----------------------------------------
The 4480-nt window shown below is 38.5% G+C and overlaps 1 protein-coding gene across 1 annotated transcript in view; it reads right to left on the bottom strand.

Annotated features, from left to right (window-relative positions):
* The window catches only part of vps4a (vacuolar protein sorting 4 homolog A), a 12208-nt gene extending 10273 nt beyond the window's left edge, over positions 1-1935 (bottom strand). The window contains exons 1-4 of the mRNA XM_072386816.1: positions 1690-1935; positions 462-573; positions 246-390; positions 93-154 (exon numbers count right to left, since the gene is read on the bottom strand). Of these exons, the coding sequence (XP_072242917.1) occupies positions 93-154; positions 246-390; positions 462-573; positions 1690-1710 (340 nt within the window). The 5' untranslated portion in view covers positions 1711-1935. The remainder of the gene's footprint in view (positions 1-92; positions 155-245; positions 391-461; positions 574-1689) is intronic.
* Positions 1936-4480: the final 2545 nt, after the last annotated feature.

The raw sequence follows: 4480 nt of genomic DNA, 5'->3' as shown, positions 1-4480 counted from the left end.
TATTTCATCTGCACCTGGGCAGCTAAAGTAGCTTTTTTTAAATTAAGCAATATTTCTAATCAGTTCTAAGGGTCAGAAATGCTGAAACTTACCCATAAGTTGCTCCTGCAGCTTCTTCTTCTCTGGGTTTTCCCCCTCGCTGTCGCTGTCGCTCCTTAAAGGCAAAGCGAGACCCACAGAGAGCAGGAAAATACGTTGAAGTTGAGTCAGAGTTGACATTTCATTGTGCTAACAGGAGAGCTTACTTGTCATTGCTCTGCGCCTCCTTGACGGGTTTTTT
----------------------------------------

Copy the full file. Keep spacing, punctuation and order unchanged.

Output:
The 4480-nt window shown below is 38.5% G+C and overlaps 1 protein-coding gene across 1 annotated transcript in view; it reads right to left on the bottom strand.

Annotated features, from left to right (window-relative positions):
* The window catches only part of vps4a (vacuolar protein sorting 4 homolog A), a 12208-nt gene extending 10273 nt beyond the window's left edge, over positions 1-1935 (bottom strand). The window contains exons 1-4 of the mRNA XM_072386816.1: positions 1690-1935; positions 462-573; positions 246-390; positions 93-154 (exon numbers count right to left, since the gene is read on the bottom strand). Of these exons, the coding sequence (XP_072242917.1) occupies positions 93-154; positions 246-390; positions 462-573; positions 1690-1710 (340 nt within the window). The 5' untranslated portion in view covers positions 1711-1935. The remainder of the gene's footprint in view (positions 1-92; positions 155-245; positions 391-461; positions 574-1689) is intronic.
* Positions 1936-4480: the final 2545 nt, after the last annotated feature.

The raw sequence follows: 4480 nt of genomic DNA, 5'->3' as shown, positions 1-4480 counted from the left end.
TATTTCATCTGCACCTGGGCAGCTAAAGTAGCTTTTTTTAAATTAAGCAATATTTCTAATCAGTTCTAAGGGTCAGAAATGCTGAAACTTACCCATAAGTTGCTCCTGCAGCTTCTTCTTCTCTGGGTTTTCCCCCTCGCTGTCGCTGTCGCTCCTTAAAGGCAAAGCGAGACCCACAGAGAGCAGGAAAATACGTTGAAGTTGAGTCAGAGTTGACATTTCATTGTGCTAACAGGAGAGCTTACTTGTCATTGCTCTGCGCCTCCTTGACGGGTTTTTT